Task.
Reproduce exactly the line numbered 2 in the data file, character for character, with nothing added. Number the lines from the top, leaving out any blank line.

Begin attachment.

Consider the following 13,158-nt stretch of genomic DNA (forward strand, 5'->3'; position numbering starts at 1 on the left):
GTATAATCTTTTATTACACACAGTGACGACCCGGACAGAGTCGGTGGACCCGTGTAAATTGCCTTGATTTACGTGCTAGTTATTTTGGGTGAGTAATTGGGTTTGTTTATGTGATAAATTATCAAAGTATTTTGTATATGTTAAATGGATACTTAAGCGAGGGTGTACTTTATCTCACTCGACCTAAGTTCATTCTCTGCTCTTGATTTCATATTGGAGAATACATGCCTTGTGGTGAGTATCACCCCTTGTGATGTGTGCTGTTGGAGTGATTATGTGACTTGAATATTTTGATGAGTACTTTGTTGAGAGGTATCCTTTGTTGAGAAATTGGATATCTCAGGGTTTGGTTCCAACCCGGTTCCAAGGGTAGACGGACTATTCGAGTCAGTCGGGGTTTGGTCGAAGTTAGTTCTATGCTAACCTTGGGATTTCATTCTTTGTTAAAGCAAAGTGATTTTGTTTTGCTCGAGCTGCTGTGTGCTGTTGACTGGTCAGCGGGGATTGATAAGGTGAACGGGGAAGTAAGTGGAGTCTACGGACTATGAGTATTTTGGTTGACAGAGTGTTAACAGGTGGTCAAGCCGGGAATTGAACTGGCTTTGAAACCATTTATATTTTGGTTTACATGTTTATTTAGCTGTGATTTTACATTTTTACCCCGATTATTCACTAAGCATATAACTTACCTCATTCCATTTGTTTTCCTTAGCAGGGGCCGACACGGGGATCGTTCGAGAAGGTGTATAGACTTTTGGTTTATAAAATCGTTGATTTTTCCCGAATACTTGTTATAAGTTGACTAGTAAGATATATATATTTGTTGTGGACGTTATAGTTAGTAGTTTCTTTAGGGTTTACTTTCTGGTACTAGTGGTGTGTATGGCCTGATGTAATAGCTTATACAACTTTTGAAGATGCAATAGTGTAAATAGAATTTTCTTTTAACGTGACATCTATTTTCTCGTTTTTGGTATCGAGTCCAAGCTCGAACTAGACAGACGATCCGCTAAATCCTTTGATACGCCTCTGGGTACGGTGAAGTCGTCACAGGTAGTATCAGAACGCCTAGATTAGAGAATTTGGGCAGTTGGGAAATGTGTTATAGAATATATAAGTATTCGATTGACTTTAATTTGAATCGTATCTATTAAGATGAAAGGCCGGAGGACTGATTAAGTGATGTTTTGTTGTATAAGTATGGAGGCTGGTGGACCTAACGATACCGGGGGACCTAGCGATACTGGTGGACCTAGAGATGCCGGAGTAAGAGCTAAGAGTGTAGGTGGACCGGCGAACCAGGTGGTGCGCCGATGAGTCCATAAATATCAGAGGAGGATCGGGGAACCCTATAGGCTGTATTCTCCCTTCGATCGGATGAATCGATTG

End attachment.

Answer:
GTATAATCTTTTATTACACACAGTGACGACCCGGACAGAGTCGGTGGACCCGTGTAAATTGCCTTGATTTACGTGCTAGTTATTTTGGGTGAGTAATTGGGTTTGTTTATGTGATAAATTATCAAAGTATTTTGTATATGTTAAATGGATACTTAAGCGAGGGTGTACTTTATCTCACTCGACCTAAGTTCATTCTCTGCTCTTGATTTCATATTGGAGAATACATGCCTTGTGGTGAGTATCACCCCTTGTGATGTGTGCTGTTGGAGTGATTATGTGACTTGAATATTTTGATGAGTACTTTGTTGAGAGGTATCCTTTGTTGAGAAATTGGATATCTCAGGGTTTGGTTCCAACCCGGTTCCAAGGGTAGACGGACTATTCGAGTCAGTCGGGGTTTGGTCGAAGTTAGTTCTATGCTAACCTTGGGATTTCATTCTTTGTTAAAGCAAAGTGATTTTGTTTTGCTCGAGCTGCTGTGTGCTGTTGACTGGTCAGCGGGGATTGATAAGGTGAACGGGGAAGTAAGTGGAGTCTACGGACTATGAGTATTTTGGTTGACAGAGTGTTAACAGGTGGTCAAGCCGGGAATTGAACTGGCTTTGAAACCATTTATATTTTGGTTTACATGTTTATTTAGCTGTGATTTTACATTTTTACCCCGATTATTCACTAAGCATATAACTTACCTCATTCCATTTGTTTTCCTTAGCAGGGGCCGACACGGGGATCGTTCGAGAAGGTGTATAGACTTTTGGTTTATAAAATCGTTGATTTTTCCCGAATACTTGTTATAAGTTGACTAGTAAGATATATATATTTGTTGTGGACGTTATAGTTAGTAGTTTCTTTAGGGTTTACTTTCTGGTACTAGTGGTGTGTATGGCCTGATGTAATAGCTTATACAACTTTTGAAGATGCAATAGTGTAAATAGAATTTTCTTTTAACGTGACATCTATTTTCTCGTTTTTGGTATCGAGTCCAAGCTCGAACTAGACAGACGATCCGCTAAATCCTTTGATACGCCTCTGGGTACGGTGAAGTCGTCACAGGTAGTATCAGAACGCCTAGATTAGAGAATTTGGGCAGTTGGGAAATGTGTTATAGAATATATAAGTATTCGATTGACTTTAATTTGAATCGTATCTATTAAGATGAAAGGCCGGAGGACTGATTAAGTGATGTTTTGTTGTATAAGTATGGAGGCTGGTGGACCTAACGATACCGGGGGACCTAGCGATACTGGTGGACCTAGAGATGCCGGAGTAAGAGCTAAGAGTGTAGGTGGACCGGCGAACCAGGTGGTGCGCCGATGAGTCCATAAATATCAGAGGAGGATCGGGGAACCCTATAGGCTGTATTCTCCCTTCGATCGGATGAATCGATTG